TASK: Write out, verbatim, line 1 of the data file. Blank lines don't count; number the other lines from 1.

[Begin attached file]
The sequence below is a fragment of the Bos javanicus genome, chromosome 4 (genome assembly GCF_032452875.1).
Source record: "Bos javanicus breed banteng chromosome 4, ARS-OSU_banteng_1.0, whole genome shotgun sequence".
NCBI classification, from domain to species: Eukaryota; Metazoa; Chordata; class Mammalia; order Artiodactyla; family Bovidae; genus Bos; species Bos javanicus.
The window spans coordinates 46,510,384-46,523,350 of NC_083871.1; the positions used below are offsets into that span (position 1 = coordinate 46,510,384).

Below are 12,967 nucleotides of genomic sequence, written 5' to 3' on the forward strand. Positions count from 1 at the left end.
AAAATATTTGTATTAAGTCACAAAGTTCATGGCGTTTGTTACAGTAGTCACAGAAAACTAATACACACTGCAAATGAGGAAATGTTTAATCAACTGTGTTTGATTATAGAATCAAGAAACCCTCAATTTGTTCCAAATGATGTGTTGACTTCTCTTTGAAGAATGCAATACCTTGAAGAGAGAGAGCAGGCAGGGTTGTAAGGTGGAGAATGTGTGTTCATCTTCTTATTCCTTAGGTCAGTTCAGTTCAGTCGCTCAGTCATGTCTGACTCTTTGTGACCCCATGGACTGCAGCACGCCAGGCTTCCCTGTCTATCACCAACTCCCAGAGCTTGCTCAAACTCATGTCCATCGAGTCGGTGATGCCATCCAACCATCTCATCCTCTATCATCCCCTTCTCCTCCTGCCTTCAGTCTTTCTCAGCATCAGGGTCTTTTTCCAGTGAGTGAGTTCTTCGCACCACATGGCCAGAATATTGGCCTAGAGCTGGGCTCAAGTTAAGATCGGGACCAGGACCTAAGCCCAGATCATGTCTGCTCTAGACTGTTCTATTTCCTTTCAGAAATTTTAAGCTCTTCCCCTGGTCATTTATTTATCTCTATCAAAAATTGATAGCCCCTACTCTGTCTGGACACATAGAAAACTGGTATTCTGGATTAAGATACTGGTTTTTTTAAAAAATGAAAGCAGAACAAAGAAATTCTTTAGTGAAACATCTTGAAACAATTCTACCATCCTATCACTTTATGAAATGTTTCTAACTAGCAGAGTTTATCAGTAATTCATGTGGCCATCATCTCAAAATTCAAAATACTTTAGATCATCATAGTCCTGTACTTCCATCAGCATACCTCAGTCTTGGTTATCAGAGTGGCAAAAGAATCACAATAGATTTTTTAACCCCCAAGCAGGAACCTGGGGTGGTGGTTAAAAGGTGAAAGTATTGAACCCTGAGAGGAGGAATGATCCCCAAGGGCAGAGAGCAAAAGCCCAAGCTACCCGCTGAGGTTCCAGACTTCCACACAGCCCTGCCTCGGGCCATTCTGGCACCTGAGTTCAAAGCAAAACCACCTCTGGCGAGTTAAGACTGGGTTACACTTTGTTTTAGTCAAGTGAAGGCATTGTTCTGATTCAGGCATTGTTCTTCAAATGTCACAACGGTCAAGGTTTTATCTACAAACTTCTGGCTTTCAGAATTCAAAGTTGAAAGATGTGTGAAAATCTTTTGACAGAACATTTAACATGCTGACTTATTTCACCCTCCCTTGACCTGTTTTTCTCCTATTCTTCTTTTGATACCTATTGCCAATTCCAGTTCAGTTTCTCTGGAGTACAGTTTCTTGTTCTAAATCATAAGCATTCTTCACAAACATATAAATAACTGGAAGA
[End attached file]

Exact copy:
The sequence below is a fragment of the Bos javanicus genome, chromosome 4 (genome assembly GCF_032452875.1).